Japan’s Maritime Self-Defense Force has sent its biggest warship on a rare long-range mission into the Indian Ocean in a move expected to frustrate China, as the two nations vie for influence among smaller powers across Asia.

U.S. officials monitored closely over the weekend as Tokyo’s Kaga helicopter carrier arrived in Sri Lanka, where China has attempted to build up its own cache through loans to the Sri Lankan government and recently pressured Colombo into ceding control of a major port.

Reuters, which first reported on the Kaga’s arrival in Colombo harbor, framed the development as Tokyo’s highest-profile salvo in a diplomatic battle with China for influence along the region’s vital commercial sea lanes.

The warship’s commander said the Sri Lanka visit is part of an ongoing push by Tokyo to ensure that no single power dominates maritime movement in the region.

“Japan’s government is promoting a free and open Indo-Pacific and this deployment in the Asia Pacific is a component of that strategy,” Rear Adm. Tatsuya Fukuda, the commander of the Kaga and its destroyer escort, told Reuters in his cabin aboard the ship as it steamed for Colombo through the Indian Ocean.

The news agency noted how in competition with China Japan has long provided low-interest loans and aid to Sri Lanka, helping it transform Colombo into a major trans-shipment port tapping the artery of global trade just south of the island that links Europe and the Middle East with Asia.

Analysts say the battle for influence in Sri Lanka may have hit an inflection point recently when Colombo was pressured into selling control of its port of Hambantota to a Chinese state-owned company after falling behind on $1.5 billion in Chinese loans.

The Japan Times reported in late-August that Tokyo had announced it would be holding joint military exercises with five Asian navies and the U.S. during a rare long-term mission to the South China Sea and Indian Ocean.

The Kaga and two other Japanese ships planned to make port calls in India, Sri Lanka, Singapore, Indonesia and the Philippines, and conduct joint exercises aimed at bolstering combat skills and improving cooperation with each country’s navy while also linking up with the U.S. Navy, the newspaper reported.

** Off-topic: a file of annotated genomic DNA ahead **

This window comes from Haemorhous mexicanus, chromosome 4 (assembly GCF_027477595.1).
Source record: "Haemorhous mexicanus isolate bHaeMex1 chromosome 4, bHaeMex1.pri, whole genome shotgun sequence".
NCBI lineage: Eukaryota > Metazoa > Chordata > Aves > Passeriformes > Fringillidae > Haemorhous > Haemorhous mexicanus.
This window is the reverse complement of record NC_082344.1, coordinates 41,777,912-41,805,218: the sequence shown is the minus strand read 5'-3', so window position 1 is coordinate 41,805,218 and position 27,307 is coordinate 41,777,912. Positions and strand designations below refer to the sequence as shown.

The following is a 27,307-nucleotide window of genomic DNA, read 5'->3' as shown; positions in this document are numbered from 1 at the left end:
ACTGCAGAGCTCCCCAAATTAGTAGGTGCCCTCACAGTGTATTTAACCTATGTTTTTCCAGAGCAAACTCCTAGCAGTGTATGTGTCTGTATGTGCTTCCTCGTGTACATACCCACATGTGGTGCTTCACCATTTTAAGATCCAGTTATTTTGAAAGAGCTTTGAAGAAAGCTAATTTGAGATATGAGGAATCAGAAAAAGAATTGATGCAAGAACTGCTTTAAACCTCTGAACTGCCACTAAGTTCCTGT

The development comes amid debate in Japan, meanwhile, over whether the government should rewrite its pacifist constitution that technically says the nation has no military. The Japanese constitution was installed more than 70 years ago by American occupiers after World War II.

The famous Article 9 of the document says the Japanese people “forever renounce war as a sovereign right of the nation and the threat or use of force as means of settling international disputes.” It adds that the land, sea, and air forces, as well as other war potential, will never be maintained.

However, with quiet backing from Washington, Japan has overseen the growth of a Japanese air-, ground- and sea-based military since the mid-1950s all under the guise of the nation’s official Self-Defense Forces, or SDF. According to a 2015 index compiled by Credit Suisse, the Japanese military ranks as the fourth most formidable in the world, trailing only those of the U.S., Russia and China.

Japanese Prime Minister Shinzo Abe has for years called for the constitution to be rewritten. Upon winning re-election last month as head of the ruling Liberal Democratic Party in Tokyo, Mr. Abe said in a speech that “it’s time to tackle a constitutional revision.”

Source: The Associated Press

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